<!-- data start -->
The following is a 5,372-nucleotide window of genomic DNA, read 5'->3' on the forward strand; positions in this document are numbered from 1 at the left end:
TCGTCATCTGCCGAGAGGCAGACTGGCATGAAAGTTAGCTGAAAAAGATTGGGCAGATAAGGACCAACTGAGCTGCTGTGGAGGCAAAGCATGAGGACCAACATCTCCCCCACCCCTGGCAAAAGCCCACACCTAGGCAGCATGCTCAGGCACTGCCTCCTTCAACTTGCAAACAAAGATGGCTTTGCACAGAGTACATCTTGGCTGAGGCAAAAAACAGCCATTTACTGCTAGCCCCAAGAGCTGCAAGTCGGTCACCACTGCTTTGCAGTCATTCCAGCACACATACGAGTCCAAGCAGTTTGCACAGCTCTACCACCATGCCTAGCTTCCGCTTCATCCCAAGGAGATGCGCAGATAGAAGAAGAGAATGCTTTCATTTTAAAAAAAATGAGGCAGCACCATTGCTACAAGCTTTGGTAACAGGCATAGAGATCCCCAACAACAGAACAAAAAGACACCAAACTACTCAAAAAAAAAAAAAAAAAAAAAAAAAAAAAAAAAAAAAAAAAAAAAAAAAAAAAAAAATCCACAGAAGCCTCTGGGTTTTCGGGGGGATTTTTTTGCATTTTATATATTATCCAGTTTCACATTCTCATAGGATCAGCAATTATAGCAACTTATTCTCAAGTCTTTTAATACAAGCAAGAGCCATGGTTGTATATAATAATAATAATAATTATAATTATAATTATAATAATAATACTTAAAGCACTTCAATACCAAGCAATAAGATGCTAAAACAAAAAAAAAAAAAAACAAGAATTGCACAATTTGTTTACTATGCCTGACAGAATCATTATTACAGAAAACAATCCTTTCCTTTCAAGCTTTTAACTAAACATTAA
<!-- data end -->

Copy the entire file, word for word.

The following is a 5,372-nucleotide window of genomic DNA, read 5'->3' on the forward strand; positions in this document are numbered from 1 at the left end:
TCGTCATCTGCCGAGAGGCAGACTGGCATGAAAGTTAGCTGAAAAAGATTGGGCAGATAAGGACCAACTGAGCTGCTGTGGAGGCAAAGCATGAGGACCAACATCTCCCCCACCCCTGGCAAAAGCCCACACCTAGGCAGCATGCTCAGGCACTGCCTCCTTCAACTTGCAAACAAAGATGGCTTTGCACAGAGTACATCTTGGCTGAGGCAAAAAACAGCCATTTACTGCTAGCCCCAAGAGCTGCAAGTCGGTCACCACTGCTTTGCAGTCATTCCAGCACACATACGAGTCCAAGCAGTTTGCACAGCTCTACCACCATGCCTAGCTTCCGCTTCATCCCAAGGAGATGCGCAGATAGAAGAAGAGAATGCTTTCATTTTAAAAAAAATGAGGCAGCACCATTGCTACAAGCTTTGGTAACAGGCATAGAGATCCCCAACAACAGAACAAAAAGACACCAAACTACTCAAAAAAAAAAAAAAAAAAAAAAAAAAAAAAAAAAAAAAAAAAAAAAAAAAAAAAAAATCCACAGAAGCCTCTGGGTTTTCGGGGGGATTTTTTTGCATTTTATATATTATCCAGTTTCACATTCTCATAGGATCAGCAATTATAGCAACTTATTCTCAAGTCTTTTAATACAAGCAAGAGCCATGGTTGTATATAATAATAATAATAATTATAATTATAATTATAATAATAATACTTAAAGCACTTCAATACCAAGCAATAAGATGCTAAAACAAAAAAAAAAAAAAACAAGAATTGCACAATTTGTTTACTATGCCTGACAGAATCATTATTACAGAAAACAATCCTTTCCTTTCAAGCTTTTAACTAAACATTAA